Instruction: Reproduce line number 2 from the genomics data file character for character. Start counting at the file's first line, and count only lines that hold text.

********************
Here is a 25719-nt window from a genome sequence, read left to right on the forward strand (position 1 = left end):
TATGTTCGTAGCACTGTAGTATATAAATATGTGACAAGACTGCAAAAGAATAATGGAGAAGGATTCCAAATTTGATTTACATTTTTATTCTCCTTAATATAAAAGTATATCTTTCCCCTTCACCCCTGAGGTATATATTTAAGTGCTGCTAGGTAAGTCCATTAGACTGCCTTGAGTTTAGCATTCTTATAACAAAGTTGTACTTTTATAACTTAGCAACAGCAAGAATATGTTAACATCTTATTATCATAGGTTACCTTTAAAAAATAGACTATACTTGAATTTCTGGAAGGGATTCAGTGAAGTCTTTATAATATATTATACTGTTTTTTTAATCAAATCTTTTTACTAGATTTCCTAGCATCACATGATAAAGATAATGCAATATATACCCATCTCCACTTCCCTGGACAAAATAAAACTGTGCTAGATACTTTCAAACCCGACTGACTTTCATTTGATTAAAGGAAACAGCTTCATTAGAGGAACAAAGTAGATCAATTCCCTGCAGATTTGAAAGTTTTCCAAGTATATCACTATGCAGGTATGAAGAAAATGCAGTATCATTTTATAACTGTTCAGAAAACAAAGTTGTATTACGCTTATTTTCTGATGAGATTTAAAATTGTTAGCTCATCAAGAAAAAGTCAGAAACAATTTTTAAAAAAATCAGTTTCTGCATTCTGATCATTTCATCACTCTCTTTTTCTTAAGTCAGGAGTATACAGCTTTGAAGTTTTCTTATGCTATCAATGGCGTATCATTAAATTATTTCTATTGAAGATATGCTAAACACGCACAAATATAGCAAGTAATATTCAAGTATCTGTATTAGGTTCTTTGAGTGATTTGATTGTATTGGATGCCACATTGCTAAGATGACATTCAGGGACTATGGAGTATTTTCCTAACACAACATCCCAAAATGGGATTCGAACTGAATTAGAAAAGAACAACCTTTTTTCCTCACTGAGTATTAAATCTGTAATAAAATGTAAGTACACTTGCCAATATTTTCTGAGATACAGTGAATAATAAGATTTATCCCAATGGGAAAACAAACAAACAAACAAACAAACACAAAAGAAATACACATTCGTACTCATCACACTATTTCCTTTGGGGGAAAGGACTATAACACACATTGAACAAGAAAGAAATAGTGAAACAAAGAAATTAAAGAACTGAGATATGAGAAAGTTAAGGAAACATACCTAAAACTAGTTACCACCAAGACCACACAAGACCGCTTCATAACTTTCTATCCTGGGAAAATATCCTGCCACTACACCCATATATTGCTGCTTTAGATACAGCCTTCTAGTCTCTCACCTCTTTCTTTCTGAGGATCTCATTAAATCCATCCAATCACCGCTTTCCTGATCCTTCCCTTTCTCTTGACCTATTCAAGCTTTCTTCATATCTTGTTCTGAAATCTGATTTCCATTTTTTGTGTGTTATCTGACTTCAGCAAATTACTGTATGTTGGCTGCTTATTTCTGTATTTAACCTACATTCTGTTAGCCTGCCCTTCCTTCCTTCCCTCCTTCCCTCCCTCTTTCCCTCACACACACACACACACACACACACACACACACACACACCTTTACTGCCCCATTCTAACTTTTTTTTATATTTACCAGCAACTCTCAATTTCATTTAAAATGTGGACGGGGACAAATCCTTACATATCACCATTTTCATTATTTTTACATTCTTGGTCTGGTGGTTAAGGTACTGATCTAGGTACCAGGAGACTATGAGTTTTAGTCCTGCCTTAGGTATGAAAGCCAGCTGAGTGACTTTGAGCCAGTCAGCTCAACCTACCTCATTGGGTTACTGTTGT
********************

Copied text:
TATGTTCGTAGCACTGTAGTATATAAATATGTGACAAGACTGCAAAAGAATAATGGAGAAGGATTCCAAATTTGATTTACATTTTTATTCTCCTTAATATAAAAGTATATCTTTCCCCTTCACCCCTGAGGTATATATTTAAGTGCTGCTAGGTAAGTCCATTAGACTGCCTTGAGTTTAGCATTCTTATAACAAAGTTGTACTTTTATAACTTAGCAACAGCAAGAATATGTTAACATCTTATTATCATAGGTTACCTTTAAAAAATAGACTATACTTGAATTTCTGGAAGGGATTCAGTGAAGTCTTTATAATATATTATACTGTTTTTTTAATCAAATCTTTTTACTAGATTTCCTAGCATCACATGATAAAGATAATGCAATATATACCCATCTCCACTTCCCTGGACAAAATAAAACTGTGCTAGATACTTTCAAACCCGACTGACTTTCATTTGATTAAAGGAAACAGCTTCATTAGAGGAACAAAGTAGATCAATTCCCTGCAGATTTGAAAGTTTTCCAAGTATATCACTATGCAGGTATGAAGAAAATGCAGTATCATTTTATAACTGTTCAGAAAACAAAGTTGTATTACGCTTATTTTCTGATGAGATTTAAAATTGTTAGCTCATCAAGAAAAAGTCAGAAACAATTTTTAAAAAAATCAGTTTCTGCATTCTGATCATTTCATCACTCTCTTTTTCTTAAGTCAGGAGTATACAGCTTTGAAGTTTTCTTATGCTATCAATGGCGTATCATTAAATTATTTCTATTGAAGATATGCTAAACACGCACAAATATAGCAAGTAATATTCAAGTATCTGTATTAGGTTCTTTGAGTGATTTGATTGTATTGGATGCCACATTGCTAAGATGACATTCAGGGACTATGGAGTATTTTCCTAACACAACATCCCAAAATGGGATTCGAACTGAATTAGAAAAGAACAACCTTTTTTCCTCACTGAGTATTAAATCTGTAATAAAATGTAAGTACACTTGCCAATATTTTCTGAGATACAGTGAATAATAAGATTTATCCCAATGGGAAAACAAACAAACAAACAAACAAACACAAAAGAAATACACATTCGTACTCATCACACTATTTCCTTTGGGGGAAAGGACTATAACACACATTGAACAAGAAAGAAATAGTGAAACAAAGAAATTAAAGAACTGAGATATGAGAAAGTTAAGGAAACATACCTAAAACTAGTTACCACCAAGACCACACAAGACCGCTTCATAACTTTCTATCCTGGGAAAATATCCTGCCACTACACCCATATATTGCTGCTTTAGATACAGCCTTCTAGTCTCTCACCTCTTTCTTTCTGAGGATCTCATTAAATCCATCCAATCACCGCTTTCCTGATCCTTCCCTTTCTCTTGACCTATTCAAGCTTTCTTCATATCTTGTTCTGAAATCTGATTTCCATTTTTTGTGTGTTATCTGACTTCAGCAAATTACTGTATGTTGGCTGCTTATTTCTGTATTTAACCTACATTCTGTTAGCCTGCCCTTCCTTCCTTCCCTCCTTCCCTCCCTCTTTCCCTCACACACACACACACACACACACACACACACACACACACCTTTACTGCCCCATTCTAACTTTTTTTTATATTTACCAGCAACTCTCAATTTCATTTAAAATGTGGACGGGGACAAATCCTTACATATCACCATTTTCATTATTTTTACATTCTTGGTCTGGTGGTTAAGGTACTGATCTAGGTACCAGGAGACTATGAGTTTTAGTCCTGCCTTAGGTATGAAAGCCAGCTGAGTGACTTTGAGCCAGTCAGCTCAACCTACCTCATTGGGTTACTGTTGT